Ree Morton (Ossining, New York, 1936 – Chicago, 1977) entered the art scene at the end of the 1960s, a period defined by the imprint of Conceptual Art and Minimalism. Nevertheless, the figure of the artist defies classification and her work was more in keeping with the coordinates Lucy R. Lippard would map out in the exhibition Eccentric Abstraction (1966).

Morton assimilated Minimalism’s spatial implications but also moved away from its formal rigidity, opting for sculpture with a more prominent corporal and sensual presence. Her brief career, with its late and unusual starts – she was a mother of three in her thirties – was tragically cut short by her death in a car accident. Her work was condensed into practically one decade.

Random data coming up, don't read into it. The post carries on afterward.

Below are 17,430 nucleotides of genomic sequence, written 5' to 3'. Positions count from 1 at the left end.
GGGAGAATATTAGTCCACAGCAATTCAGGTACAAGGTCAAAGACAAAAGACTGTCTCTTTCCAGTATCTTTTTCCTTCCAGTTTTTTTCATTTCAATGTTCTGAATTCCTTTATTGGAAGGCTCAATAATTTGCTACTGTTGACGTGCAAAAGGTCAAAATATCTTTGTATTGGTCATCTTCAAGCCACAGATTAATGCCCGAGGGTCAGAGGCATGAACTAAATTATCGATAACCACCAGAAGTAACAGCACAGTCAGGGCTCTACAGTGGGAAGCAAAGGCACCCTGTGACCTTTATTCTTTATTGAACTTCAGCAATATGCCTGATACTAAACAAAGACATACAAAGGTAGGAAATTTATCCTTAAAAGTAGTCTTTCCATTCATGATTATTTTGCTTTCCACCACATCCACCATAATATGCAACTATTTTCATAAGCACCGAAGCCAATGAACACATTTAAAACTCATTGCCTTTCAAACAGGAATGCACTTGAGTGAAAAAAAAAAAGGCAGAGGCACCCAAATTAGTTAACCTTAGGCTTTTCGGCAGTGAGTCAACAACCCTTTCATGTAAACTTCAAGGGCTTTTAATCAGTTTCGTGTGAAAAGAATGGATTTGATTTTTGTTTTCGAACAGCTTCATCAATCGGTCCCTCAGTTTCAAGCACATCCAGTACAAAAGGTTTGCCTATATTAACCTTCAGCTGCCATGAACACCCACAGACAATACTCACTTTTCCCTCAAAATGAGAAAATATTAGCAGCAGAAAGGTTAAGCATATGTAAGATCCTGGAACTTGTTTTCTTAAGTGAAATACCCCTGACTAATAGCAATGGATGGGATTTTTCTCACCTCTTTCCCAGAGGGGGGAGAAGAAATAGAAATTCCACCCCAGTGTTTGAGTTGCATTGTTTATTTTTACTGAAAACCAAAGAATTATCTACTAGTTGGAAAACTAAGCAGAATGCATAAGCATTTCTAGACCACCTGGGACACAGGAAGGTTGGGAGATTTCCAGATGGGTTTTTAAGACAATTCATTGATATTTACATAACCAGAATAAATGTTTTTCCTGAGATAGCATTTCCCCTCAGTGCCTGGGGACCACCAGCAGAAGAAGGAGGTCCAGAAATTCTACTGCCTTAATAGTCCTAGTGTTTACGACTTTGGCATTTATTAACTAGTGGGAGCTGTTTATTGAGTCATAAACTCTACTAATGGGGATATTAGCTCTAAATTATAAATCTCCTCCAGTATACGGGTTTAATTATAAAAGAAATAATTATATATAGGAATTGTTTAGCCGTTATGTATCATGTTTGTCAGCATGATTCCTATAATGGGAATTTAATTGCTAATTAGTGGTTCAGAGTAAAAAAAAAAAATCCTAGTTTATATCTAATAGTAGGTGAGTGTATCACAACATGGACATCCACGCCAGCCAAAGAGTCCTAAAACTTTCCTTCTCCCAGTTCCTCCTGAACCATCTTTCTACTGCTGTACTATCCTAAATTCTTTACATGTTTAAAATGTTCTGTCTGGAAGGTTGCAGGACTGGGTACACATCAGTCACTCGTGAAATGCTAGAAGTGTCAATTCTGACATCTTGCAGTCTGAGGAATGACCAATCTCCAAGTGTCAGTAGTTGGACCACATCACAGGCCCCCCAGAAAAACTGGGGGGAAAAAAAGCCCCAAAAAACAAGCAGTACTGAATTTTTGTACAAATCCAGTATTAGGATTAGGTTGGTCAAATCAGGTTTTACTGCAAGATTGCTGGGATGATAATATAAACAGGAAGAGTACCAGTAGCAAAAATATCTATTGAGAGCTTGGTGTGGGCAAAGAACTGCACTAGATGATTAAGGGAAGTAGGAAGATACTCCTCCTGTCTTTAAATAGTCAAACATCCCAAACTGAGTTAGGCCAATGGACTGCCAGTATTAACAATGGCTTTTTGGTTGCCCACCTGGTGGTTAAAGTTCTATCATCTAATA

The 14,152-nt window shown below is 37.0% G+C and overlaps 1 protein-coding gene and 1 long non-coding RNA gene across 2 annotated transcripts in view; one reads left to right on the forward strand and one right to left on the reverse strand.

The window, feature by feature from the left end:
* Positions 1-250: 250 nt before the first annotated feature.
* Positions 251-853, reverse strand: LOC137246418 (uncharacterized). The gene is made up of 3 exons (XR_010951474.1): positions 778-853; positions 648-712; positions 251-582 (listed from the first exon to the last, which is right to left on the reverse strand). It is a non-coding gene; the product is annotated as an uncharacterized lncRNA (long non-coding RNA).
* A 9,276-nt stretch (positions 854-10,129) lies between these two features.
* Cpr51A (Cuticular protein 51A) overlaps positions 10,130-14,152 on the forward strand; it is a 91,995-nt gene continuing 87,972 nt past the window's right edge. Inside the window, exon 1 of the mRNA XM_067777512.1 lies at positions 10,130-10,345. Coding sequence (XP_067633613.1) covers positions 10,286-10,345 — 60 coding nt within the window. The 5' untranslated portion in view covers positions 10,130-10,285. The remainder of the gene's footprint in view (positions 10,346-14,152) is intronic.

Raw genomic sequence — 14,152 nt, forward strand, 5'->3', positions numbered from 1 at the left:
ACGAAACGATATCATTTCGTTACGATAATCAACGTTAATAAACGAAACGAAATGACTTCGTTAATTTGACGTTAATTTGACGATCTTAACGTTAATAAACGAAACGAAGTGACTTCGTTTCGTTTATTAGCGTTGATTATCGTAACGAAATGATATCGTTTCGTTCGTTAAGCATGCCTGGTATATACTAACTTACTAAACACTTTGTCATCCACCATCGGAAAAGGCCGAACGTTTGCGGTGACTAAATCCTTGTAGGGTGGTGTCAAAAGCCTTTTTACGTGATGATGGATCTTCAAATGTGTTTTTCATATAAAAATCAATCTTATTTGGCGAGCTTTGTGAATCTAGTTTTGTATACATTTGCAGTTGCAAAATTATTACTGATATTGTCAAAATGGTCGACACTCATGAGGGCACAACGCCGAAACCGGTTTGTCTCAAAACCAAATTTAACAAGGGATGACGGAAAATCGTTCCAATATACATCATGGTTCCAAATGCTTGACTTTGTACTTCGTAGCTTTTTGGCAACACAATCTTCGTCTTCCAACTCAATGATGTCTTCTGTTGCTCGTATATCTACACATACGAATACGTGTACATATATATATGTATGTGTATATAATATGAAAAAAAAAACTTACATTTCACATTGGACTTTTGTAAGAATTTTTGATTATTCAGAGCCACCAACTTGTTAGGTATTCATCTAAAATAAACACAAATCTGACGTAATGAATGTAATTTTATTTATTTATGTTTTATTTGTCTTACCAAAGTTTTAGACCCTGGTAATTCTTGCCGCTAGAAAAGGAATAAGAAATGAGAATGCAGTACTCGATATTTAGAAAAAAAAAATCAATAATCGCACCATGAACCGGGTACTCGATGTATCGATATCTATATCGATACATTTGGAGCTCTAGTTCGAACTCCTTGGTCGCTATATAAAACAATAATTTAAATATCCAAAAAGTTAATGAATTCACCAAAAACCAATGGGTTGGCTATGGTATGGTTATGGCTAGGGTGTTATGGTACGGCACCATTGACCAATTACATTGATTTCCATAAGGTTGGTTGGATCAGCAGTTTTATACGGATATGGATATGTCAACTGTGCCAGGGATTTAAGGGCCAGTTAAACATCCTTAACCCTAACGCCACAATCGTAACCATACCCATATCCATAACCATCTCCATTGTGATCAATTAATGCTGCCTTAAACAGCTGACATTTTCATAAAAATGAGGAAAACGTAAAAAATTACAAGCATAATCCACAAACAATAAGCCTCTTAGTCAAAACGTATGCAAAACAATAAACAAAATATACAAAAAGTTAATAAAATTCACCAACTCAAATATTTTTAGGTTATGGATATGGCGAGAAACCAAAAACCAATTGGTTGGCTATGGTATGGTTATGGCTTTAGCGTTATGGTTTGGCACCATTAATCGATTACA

This interview with the curators Sabine Folie and Ilse Lafer looks at the subject matter in Ree Morton. Be a Place, Place an Image, Imagine a Poem, the third retrospective devoted to the artist since 1980. Folie and Lafer provide insight into the constants and differences that existed between two major periods in her oeuvre, with 1974 representing a turning point between the first and its greater focus on cartography, and the second, influenced by the introduction of new working material, the celastic, which heralded a shift towards the creation of pieces with highly theatrical and allegorical components. Both were participants in a hybrid creative practice linked to individual memory and intimate topography.


Código copiado al portapapeles.
Rubén Coll
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